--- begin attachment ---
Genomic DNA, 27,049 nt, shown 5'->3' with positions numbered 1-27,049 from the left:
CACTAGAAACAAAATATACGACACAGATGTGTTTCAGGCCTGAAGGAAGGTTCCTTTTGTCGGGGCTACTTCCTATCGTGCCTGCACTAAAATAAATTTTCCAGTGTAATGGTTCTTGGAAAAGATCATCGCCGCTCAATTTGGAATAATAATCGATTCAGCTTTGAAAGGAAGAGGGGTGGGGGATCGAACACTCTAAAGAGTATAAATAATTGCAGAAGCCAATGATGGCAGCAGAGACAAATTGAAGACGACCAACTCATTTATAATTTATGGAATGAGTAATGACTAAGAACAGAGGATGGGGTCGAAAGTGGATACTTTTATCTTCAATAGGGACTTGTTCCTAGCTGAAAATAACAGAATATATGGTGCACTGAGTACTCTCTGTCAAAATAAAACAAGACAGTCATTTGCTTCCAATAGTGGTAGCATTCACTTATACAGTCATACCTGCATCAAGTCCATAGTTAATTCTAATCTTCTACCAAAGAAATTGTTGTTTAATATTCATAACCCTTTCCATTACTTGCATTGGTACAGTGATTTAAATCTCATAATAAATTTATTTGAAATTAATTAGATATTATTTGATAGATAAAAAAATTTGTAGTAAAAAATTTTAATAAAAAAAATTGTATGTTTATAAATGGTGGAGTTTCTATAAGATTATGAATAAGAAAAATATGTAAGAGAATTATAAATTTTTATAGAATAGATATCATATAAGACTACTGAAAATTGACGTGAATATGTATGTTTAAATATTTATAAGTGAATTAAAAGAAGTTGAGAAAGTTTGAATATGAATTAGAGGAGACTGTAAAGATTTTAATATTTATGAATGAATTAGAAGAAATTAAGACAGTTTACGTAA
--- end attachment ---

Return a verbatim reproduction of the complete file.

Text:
Genomic DNA, 27,049 nt, shown 5'->3' with positions numbered 1-27,049 from the left:
CACTAGAAACAAAATATACGACACAGATGTGTTTCAGGCCTGAAGGAAGGTTCCTTTTGTCGGGGCTACTTCCTATCGTGCCTGCACTAAAATAAATTTTCCAGTGTAATGGTTCTTGGAAAAGATCATCGCCGCTCAATTTGGAATAATAATCGATTCAGCTTTGAAAGGAAGAGGGGTGGGGGATCGAACACTCTAAAGAGTATAAATAATTGCAGAAGCCAATGATGGCAGCAGAGACAAATTGAAGACGACCAACTCATTTATAATTTATGGAATGAGTAATGACTAAGAACAGAGGATGGGGTCGAAAGTGGATACTTTTATCTTCAATAGGGACTTGTTCCTAGCTGAAAATAACAGAATATATGGTGCACTGAGTACTCTCTGTCAAAATAAAACAAGACAGTCATTTGCTTCCAATAGTGGTAGCATTCACTTATACAGTCATACCTGCATCAAGTCCATAGTTAATTCTAATCTTCTACCAAAGAAATTGTTGTTTAATATTCATAACCCTTTCCATTACTTGCATTGGTACAGTGATTTAAATCTCATAATAAATTTATTTGAAATTAATTAGATATTATTTGATAGATAAAAAAATTTGTAGTAAAAAATTTTAATAAAAAAAATTGTATGTTTATAAATGGTGGAGTTTCTATAAGATTATGAATAAGAAAAATATGTAAGAGAATTATAAATTTTTATAGAATAGATATCATATAAGACTACTGAAAATTGACGTGAATATGTATGTTTAAATATTTATAAGTGAATTAAAAGAAGTTGAGAAAGTTTGAATATGAATTAGAGGAGACTGTAAAGATTTTAATATTTATGAATGAATTAGAAGAAATTAAGACAGTTTACGTAA